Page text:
Sherman Alexie Biography, Career, Family, Awards, and Books

Last Updated on August 7, 2022 by Administrator

Sherman Alexie Biography

Sherman Alexie, born Sherman Joseph Alexie Jr., is a Spokane-Coeur d’Alene-American novelist, short story writer, poet, and filmmaker. He mostly writes in the genres of Native American literature, humor, and documentary fiction drawing from his experiences as an indigenous American with ancestry consisting of many tribes. He has written notable books like The Absolutely True Diary of a Part-Time Indian, Smoke Signals, Reservation Blues, The Lone Ranger and Tonto Fistfight in Heaven, You Don’t Have to Say You Love Me: A Memoir, and War Dances and has won notable awards like the American Book Award, The National Book Award, and the PEN/Faulkner Award for Fiction.

Sherman Alexie

He was also the guest editor for the 2015 Best American Poetry series.

Sherman Alexie Age

He was born on the 7th of October 1966 in the Sacred Heart Hospital located in Spokane, Washington, United States.

Sherman Alexie Family

Sherman Alexie was born to Sherman Joseph Alexie, a member of the Coeur d’Alene tribe, and his mother, Lillian Agnes Cox, a member of the Colville, Choctaw, Spokane, and European American ancestry and worked as a clerk at the Wellpinit Trading Post. His ancestry consists of Russian elements since one of his paternal great-grandfathers was Russian.

Sherman Alexie Wife

Sherman is married to Diane Tomhave of Hidatsa, Ho-Chunk, and Potawatomi heritage. The couple has two sons and lives together in Seattle.

Sherman Alexie Career

He chose to go for writing after trying out anatomy, which didn’t work out, and Law, which wasn’t suitable either. Studying literature gave him comfort causing him to drop out of Gonzaga University and enroll into the Washington State University and take a course in creative writing. There, he was mentored and inspired by his teacher, Alex Kuo, a respected poet of Chinese-American background. He later began working on his first collection, The Business of Fancydancing: Stories and Poems, published in 1992 after getting motivated by reading the book Songs of This Earth on Turtle’s Back, by Joseph Bruchac referred to him by Alex Kuo. After the success of his first book, he dropped out of school however, in 1995, he was awarded a bachelor’s degree by Washington State University.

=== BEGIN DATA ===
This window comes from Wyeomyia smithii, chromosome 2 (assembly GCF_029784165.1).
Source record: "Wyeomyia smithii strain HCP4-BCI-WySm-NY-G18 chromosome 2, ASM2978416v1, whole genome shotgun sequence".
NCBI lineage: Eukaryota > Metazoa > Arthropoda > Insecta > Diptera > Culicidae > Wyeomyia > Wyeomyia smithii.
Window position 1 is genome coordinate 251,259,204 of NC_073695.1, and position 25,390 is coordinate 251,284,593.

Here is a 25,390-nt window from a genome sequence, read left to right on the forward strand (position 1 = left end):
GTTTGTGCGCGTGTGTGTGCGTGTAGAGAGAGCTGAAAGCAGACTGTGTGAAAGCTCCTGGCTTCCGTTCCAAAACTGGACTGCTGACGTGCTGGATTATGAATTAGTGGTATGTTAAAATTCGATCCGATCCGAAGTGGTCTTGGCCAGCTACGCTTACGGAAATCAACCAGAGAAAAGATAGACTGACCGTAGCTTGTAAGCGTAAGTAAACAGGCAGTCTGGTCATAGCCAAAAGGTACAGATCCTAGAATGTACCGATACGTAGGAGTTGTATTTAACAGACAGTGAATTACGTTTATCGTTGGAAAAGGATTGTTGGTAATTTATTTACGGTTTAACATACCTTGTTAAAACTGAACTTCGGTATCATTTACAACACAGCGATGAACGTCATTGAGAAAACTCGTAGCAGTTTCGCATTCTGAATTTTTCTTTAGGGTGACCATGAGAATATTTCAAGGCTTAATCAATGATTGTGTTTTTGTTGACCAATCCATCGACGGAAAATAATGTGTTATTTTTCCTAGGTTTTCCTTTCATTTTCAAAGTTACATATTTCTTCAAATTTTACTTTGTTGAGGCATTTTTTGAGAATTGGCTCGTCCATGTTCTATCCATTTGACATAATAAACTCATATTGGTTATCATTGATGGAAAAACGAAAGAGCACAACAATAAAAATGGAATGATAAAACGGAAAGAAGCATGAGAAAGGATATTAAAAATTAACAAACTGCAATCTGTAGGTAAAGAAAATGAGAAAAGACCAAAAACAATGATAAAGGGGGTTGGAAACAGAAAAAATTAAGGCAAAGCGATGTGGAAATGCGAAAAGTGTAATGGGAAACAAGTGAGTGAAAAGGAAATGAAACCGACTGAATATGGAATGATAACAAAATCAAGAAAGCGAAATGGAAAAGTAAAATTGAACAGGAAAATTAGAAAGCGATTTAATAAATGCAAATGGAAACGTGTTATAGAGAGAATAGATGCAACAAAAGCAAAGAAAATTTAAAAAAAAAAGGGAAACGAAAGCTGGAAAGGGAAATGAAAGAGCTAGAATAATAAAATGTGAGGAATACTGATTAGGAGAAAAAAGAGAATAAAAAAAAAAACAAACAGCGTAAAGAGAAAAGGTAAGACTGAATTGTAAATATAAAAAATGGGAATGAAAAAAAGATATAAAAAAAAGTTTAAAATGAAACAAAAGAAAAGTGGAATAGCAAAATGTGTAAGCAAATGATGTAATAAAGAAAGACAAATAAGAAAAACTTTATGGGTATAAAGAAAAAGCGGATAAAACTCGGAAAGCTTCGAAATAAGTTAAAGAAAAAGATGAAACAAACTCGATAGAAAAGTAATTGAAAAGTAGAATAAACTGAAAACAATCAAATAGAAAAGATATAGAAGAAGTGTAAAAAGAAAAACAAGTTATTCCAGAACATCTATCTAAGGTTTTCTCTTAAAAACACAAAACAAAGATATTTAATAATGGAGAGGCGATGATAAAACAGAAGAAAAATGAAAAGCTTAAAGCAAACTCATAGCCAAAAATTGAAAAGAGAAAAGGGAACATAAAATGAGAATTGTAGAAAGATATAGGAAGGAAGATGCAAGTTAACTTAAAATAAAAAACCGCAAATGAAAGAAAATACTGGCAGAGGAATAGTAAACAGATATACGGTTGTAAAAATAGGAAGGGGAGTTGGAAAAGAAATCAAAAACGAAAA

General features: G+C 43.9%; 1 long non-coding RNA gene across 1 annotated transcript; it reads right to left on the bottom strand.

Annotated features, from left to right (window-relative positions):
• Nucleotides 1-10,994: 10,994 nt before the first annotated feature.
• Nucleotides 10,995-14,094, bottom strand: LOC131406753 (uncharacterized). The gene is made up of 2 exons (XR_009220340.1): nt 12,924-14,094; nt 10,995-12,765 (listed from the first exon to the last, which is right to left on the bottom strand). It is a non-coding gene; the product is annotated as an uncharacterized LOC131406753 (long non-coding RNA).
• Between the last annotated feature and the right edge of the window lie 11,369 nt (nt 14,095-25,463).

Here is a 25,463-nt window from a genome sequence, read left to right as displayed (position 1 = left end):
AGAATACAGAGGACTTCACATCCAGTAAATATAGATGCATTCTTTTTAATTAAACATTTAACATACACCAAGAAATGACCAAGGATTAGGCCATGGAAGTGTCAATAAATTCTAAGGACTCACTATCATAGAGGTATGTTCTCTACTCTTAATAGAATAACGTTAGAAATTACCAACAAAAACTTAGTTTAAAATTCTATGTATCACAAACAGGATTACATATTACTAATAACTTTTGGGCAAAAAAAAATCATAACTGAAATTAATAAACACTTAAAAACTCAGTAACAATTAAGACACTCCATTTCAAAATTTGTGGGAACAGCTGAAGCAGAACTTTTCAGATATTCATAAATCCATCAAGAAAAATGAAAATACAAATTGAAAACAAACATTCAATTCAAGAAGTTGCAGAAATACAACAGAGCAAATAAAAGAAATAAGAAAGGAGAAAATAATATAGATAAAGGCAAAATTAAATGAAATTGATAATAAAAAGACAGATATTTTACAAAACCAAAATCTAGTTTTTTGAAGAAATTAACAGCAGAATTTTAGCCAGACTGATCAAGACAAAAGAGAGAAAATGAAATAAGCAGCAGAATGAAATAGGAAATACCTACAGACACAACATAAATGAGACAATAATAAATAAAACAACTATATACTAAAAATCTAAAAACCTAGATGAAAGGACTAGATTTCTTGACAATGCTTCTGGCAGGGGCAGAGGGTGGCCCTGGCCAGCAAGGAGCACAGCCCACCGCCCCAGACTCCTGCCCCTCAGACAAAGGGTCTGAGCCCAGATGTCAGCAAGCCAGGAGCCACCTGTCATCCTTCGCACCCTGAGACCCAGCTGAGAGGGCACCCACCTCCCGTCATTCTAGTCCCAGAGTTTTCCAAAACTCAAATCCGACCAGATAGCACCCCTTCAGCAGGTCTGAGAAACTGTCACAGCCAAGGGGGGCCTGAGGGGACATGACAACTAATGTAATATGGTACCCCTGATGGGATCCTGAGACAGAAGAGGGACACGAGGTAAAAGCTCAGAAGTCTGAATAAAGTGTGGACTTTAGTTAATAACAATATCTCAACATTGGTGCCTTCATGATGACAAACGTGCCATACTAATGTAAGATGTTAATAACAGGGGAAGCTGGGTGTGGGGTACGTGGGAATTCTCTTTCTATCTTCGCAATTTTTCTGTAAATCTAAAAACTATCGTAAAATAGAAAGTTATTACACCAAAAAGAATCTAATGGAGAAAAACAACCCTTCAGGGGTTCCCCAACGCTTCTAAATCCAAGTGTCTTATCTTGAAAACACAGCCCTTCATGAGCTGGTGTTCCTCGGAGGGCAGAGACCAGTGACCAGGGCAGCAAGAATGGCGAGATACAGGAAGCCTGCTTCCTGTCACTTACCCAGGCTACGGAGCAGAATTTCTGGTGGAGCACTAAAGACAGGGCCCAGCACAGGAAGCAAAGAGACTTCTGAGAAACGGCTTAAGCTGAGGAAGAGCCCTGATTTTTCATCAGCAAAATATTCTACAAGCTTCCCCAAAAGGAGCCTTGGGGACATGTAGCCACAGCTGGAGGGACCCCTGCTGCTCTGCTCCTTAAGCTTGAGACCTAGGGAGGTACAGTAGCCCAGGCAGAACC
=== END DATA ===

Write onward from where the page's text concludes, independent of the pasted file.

His stories have been featured in a number of short story anthologies as well as various literary magazines, journals, and online publications. His books express despair, poverty, violence, and alcoholism among the lives of Native American people. These themes are lightened by wit and humor. His writings are aimed at evoking sadness but also provide a sense of respect, understanding, and compassion through humor and pop culture. He blends elements of popular culture, Indian spirituality, and the drudgery of poverty-ridden reservation life to create his characters and the world they inhabit so as not to rely solely on traditional Indian forms.

Sherman Alexie’s Literary Works

Poetry:

  • The Business of Fancydancing: Stories and Poems (1992)